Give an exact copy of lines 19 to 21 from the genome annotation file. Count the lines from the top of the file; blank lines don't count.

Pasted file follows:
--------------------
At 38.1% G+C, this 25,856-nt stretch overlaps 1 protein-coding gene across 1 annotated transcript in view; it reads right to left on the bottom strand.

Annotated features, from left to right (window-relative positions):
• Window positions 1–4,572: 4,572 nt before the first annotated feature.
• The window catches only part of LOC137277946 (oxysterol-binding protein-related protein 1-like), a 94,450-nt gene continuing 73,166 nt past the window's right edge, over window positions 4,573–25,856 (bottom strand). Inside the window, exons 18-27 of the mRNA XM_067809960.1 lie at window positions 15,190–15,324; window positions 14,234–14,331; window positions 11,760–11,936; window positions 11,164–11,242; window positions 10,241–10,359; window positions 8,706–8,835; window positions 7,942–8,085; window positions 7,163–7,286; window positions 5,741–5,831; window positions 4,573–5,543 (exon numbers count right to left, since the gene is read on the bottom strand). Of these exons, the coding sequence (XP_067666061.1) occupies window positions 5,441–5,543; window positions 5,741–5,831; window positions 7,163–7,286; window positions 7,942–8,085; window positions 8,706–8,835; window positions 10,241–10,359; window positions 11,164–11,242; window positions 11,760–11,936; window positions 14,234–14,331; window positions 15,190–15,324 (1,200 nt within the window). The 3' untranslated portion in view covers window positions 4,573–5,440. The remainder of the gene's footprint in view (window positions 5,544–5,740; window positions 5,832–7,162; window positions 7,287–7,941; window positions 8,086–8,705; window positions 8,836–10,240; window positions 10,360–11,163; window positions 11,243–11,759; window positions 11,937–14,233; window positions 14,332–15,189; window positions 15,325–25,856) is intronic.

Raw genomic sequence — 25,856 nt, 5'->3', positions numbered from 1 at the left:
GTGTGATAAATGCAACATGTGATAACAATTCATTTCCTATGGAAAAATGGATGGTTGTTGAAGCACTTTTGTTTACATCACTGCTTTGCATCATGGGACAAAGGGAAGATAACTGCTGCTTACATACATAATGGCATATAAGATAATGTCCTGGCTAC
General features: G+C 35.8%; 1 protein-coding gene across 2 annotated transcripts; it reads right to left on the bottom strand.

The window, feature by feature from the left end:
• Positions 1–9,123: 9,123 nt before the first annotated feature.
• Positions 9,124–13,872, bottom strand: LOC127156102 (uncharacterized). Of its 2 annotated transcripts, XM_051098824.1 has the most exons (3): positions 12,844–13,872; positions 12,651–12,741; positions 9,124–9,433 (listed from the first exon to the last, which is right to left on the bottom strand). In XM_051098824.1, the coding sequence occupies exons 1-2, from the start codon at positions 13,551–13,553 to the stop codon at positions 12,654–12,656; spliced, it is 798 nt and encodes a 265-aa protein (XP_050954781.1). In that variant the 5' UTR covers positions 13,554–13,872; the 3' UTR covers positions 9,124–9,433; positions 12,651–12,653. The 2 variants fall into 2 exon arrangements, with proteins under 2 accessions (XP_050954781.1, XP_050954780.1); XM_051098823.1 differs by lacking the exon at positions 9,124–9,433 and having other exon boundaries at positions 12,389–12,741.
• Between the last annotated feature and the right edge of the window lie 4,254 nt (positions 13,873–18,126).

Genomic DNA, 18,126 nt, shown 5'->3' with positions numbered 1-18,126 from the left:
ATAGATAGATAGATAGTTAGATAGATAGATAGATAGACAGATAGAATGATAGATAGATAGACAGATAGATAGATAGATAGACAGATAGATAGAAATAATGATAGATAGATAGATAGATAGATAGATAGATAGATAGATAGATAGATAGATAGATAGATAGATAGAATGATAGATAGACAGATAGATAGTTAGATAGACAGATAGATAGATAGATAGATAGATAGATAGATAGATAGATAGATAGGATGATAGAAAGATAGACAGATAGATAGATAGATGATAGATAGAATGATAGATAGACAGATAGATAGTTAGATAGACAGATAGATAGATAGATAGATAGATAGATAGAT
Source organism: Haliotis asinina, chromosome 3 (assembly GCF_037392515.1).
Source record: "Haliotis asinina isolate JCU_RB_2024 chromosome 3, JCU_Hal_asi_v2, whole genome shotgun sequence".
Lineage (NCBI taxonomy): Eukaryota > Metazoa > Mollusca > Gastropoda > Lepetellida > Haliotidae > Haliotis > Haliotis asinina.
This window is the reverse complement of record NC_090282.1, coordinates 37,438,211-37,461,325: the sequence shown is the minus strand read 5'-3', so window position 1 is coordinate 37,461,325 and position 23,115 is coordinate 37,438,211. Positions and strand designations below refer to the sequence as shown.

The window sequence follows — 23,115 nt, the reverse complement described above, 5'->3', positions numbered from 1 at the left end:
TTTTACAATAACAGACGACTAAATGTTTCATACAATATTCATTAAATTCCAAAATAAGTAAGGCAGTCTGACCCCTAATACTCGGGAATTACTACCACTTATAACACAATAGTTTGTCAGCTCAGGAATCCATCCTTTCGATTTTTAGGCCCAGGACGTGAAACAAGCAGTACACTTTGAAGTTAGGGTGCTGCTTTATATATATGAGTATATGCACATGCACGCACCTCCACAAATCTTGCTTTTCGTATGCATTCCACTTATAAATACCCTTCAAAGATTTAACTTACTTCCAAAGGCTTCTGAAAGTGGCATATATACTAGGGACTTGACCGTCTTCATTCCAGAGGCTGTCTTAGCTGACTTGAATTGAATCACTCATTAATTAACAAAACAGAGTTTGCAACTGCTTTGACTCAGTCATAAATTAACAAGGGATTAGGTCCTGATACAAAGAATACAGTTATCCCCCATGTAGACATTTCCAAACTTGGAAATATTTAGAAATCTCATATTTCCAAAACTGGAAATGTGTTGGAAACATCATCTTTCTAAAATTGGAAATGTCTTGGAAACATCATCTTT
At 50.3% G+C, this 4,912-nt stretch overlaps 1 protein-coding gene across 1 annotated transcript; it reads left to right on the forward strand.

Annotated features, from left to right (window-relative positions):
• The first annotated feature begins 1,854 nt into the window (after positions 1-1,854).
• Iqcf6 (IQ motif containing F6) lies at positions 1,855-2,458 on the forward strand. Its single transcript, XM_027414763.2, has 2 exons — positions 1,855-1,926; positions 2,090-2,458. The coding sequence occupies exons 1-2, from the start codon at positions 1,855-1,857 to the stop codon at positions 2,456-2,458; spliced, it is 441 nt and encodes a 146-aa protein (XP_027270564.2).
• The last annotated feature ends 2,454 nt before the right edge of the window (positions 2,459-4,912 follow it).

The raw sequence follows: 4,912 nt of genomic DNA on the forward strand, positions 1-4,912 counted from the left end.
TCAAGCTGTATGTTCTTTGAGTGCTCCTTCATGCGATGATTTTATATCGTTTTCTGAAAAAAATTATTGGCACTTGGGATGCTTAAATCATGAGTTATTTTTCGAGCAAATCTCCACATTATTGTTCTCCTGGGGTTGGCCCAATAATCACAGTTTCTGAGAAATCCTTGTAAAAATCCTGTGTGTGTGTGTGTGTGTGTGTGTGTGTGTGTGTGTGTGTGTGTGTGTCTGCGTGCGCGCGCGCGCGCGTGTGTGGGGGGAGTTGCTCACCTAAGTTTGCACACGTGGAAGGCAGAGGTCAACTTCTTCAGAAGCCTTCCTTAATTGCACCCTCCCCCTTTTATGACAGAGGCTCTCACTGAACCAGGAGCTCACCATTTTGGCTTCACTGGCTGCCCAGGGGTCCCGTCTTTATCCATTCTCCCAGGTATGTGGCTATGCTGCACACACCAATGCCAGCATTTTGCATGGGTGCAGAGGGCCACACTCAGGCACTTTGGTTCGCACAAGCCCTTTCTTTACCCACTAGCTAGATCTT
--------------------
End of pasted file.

TTTTACAATAACAGACGACTAAATGTTTCATACAATATTCATTAAATTCCAAAATAAGTAAGGCAGTCTGACCCCTAATACTCGGGAATTACTACCACTTATAACACAATAGTTTGTCAGCTCAGGAATCCATCCTTTCGATTTTTAGGCCCAGGACGTGAAACAAGCAGTACACTTTGAAGTTAGGGTGCTGCTTTATATATATGAGTATATGCACATGCACGCACCTCCACAAATCTTGCTTTTCGTATGCATTCCACTTATAAATACCCTTCAAAGATTTAACTTACTTCCAAAGGCTTCTGAAAGTGGCATATATACTAGGGACTTGACCGTCTTCATTCCAGAGGCTGTCTTAGCTGACTTGAATTGAATCACTCATTAATTAACAAAACAGAGTTTGCAACTGCTTTGACTCAGTCATAAATTAACAAGGGATTAGGTCCTGATACAAAGAATACAGTTATCCCCCATGTAGACATTTCCAAACTTGGAAATATTTAGAAATCTCATATTTCCAAAACTGGAAATGTGTTGGAAACATCATCTTTCTAAAATTGGAAATGTCTTGGAAACATCATCTTT
At 50.3% G+C, this 4,912-nt stretch overlaps 1 protein-coding gene across 1 annotated transcript; it reads left to right on the forward strand.

Annotated features, from left to right (window-relative positions):